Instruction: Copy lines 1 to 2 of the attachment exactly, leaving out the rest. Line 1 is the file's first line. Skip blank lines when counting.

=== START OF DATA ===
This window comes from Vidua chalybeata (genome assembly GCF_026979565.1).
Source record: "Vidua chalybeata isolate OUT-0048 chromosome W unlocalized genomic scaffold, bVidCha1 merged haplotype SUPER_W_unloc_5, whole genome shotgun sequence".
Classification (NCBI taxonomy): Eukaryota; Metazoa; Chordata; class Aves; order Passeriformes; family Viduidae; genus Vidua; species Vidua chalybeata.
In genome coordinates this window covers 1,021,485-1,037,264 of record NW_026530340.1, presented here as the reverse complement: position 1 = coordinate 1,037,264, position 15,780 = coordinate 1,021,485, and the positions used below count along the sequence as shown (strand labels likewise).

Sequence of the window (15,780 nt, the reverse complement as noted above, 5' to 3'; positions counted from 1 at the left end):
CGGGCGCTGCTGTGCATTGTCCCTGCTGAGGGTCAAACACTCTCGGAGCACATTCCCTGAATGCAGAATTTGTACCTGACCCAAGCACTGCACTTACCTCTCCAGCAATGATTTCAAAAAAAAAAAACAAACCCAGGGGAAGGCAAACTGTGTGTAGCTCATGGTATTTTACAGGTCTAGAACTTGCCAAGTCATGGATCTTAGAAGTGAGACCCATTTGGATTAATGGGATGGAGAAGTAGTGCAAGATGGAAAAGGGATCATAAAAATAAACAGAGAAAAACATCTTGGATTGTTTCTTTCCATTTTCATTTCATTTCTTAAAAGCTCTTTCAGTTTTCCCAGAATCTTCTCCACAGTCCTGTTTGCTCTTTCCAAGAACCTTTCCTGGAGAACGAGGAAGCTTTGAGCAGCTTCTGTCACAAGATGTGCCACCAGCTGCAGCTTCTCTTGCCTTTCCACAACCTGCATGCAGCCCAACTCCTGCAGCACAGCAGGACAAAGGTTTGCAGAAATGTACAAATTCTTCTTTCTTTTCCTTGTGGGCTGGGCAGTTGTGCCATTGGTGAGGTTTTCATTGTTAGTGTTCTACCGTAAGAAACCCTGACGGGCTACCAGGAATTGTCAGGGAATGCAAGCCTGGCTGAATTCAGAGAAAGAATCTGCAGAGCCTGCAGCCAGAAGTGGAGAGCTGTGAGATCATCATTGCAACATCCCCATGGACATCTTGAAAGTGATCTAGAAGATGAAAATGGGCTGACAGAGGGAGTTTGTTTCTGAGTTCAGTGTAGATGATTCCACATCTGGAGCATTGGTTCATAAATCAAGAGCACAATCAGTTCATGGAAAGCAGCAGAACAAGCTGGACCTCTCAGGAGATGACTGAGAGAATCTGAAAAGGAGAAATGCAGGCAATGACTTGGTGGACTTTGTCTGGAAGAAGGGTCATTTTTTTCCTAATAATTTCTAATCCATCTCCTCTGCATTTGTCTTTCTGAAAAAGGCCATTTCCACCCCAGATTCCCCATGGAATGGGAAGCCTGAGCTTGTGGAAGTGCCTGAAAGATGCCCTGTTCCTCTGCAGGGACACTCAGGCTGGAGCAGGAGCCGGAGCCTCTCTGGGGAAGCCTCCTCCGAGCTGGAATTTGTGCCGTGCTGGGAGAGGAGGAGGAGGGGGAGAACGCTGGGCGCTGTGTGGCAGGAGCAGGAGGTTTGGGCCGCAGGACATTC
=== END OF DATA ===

This window comes from Vidua chalybeata (genome assembly GCF_026979565.1).
Source record: "Vidua chalybeata isolate OUT-0048 chromosome W unlocalized genomic scaffold, bVidCha1 merged haplotype SUPER_W_unloc_5, whole genome shotgun sequence".